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Three Consequences from the 421-a Tax Abatement Expiration


You may have heard a little something about the 421-a tax abatement expiring last month, after negotiations broke down between the Real Estate Board of New York (REBNY) and the Building and Construction Trades Council of Greater NY leading up to the midnight deadline on Jan. 16. There's been a lot of good, bad, and ugly with the 421-a situation, but now the questions stands: what will the fallout be from the actual 421-a expiration? 

Here are three consequences we here at CPEX see happening:

1) Fewer development sales

This is a no-brainer. With no abatement to lessen the cost and risk for developers, there will be fewer sales of prospective development sites. If you can’t build it, you probably won’t buy it. Aggregate dollar volume and pricing will also decline in light of the 421-a expiration.

2) Fewer rental apartments

This is a natural corollary to fewer residential apartments in the pipeline to come online over the next few years. The hit will be especially strong for affordable housing, as REBNY and Mayor Bill de Blasio predict (probably on the high end) upwards of 17,000 units will be lost without 421-a.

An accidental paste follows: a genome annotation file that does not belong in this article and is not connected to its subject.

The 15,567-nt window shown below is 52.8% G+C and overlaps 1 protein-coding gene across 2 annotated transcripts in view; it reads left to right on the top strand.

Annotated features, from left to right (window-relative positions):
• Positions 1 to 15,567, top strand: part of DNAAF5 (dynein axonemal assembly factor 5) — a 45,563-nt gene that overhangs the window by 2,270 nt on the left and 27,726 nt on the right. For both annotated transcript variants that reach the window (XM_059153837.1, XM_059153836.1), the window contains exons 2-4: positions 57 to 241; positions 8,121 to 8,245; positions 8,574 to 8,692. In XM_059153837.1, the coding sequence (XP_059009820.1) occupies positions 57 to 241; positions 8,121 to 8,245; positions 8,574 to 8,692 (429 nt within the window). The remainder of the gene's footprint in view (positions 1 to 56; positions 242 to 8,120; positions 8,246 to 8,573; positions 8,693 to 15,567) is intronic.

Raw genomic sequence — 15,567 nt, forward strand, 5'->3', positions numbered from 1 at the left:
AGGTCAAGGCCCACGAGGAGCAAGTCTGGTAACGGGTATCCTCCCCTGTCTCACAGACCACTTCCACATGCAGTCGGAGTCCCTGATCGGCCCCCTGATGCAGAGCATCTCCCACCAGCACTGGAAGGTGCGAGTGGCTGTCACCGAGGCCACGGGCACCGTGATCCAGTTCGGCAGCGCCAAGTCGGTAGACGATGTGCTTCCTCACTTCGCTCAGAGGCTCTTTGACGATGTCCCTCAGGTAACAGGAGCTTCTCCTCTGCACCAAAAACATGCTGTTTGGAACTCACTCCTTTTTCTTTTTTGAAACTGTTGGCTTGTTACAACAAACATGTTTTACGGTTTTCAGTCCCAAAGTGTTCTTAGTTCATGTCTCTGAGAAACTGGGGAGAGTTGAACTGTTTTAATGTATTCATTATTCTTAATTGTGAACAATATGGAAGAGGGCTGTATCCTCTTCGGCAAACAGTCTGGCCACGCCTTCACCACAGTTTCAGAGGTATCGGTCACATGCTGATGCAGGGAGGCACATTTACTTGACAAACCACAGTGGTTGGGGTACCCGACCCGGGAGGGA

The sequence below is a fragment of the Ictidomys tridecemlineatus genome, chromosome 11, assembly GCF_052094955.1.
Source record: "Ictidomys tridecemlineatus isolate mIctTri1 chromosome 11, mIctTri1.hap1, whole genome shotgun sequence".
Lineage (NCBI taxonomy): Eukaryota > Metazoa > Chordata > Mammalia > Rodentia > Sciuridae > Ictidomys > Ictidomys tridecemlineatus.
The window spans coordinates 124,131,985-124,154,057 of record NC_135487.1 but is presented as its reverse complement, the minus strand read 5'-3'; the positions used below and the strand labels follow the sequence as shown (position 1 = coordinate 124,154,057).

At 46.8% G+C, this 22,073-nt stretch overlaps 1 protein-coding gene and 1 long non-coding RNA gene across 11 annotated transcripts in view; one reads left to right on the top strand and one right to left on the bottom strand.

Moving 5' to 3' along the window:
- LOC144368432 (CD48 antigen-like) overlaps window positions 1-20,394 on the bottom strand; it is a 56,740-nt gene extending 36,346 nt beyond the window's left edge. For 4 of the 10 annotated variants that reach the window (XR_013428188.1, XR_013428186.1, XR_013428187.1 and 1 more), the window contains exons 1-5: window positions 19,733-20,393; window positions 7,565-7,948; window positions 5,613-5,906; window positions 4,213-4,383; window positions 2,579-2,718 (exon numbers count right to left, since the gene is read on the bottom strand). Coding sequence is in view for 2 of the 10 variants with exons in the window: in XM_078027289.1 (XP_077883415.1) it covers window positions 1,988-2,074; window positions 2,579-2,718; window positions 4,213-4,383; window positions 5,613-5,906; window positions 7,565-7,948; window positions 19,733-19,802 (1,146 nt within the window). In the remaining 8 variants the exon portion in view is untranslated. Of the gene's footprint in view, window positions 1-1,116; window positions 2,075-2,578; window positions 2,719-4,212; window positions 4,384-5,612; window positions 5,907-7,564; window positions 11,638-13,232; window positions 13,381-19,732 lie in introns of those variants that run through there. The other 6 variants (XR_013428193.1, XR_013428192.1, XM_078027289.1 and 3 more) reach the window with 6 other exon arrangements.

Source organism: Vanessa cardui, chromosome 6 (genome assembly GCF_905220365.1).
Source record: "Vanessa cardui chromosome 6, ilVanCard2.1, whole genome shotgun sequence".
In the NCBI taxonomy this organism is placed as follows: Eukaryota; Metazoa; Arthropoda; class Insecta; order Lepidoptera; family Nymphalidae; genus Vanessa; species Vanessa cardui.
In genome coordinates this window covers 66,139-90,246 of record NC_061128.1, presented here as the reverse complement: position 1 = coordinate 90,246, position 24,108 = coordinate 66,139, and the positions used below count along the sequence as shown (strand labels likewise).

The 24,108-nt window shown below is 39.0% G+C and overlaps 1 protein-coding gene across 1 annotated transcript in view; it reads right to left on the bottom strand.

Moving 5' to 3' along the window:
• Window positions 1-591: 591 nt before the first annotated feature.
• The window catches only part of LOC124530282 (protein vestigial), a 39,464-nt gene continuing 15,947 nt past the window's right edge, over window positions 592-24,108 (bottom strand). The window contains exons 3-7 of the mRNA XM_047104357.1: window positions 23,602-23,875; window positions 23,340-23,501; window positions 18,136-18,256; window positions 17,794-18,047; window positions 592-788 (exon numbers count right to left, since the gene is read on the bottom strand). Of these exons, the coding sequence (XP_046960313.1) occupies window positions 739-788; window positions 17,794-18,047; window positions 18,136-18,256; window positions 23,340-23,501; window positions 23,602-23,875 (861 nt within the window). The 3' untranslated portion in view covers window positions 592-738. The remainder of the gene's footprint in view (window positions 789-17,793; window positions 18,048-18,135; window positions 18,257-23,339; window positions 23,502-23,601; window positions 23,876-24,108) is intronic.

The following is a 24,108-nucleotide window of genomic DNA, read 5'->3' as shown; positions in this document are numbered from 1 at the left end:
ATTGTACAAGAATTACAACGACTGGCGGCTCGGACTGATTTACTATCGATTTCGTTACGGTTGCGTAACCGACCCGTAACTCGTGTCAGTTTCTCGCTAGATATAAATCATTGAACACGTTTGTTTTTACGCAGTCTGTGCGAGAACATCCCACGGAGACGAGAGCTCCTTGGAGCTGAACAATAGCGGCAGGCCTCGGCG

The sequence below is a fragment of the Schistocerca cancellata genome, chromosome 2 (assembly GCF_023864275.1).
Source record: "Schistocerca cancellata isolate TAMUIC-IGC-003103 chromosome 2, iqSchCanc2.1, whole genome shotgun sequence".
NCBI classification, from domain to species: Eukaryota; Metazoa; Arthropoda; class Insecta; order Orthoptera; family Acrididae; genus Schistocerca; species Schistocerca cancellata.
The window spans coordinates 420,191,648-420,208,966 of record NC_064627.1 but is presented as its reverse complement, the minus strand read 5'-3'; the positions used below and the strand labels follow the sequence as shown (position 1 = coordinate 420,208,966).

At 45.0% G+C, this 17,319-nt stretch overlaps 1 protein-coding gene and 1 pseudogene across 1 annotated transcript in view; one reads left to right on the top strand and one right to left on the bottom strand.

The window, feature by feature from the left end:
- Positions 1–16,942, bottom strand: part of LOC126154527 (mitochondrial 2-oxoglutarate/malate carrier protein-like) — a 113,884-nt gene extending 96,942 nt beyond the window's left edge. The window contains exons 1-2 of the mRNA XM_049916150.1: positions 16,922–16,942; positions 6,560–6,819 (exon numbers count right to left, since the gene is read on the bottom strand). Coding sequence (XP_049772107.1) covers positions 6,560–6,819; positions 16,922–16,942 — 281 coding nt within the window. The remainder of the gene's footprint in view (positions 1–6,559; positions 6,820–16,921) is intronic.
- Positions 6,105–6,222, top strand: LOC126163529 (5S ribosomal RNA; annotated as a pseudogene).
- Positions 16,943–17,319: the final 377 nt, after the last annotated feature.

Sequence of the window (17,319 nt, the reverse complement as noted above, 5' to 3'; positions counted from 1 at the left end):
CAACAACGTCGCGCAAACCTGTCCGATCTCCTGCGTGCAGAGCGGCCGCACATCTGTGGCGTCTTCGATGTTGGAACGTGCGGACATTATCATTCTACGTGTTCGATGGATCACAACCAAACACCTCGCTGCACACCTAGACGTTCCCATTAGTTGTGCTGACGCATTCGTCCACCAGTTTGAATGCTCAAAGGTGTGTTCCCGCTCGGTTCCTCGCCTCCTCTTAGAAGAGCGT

3) More condo, office and retail development projects

Not all is bleak for the Brooklyn development scene after 421-a expired. Condominium, office and retail developments should command a greater market share as developers steer away from residential rentals. With office vacancy rates among the lowest in the country and a high demand from businesses and retailers for more Class-A commercial space in Brooklyn, this could be the silver lining to the expiration of the 421-a tax abatement.

For more information about the impact of the 412-a situation on Brooklyn real estate, contact one of our property type specialists or click here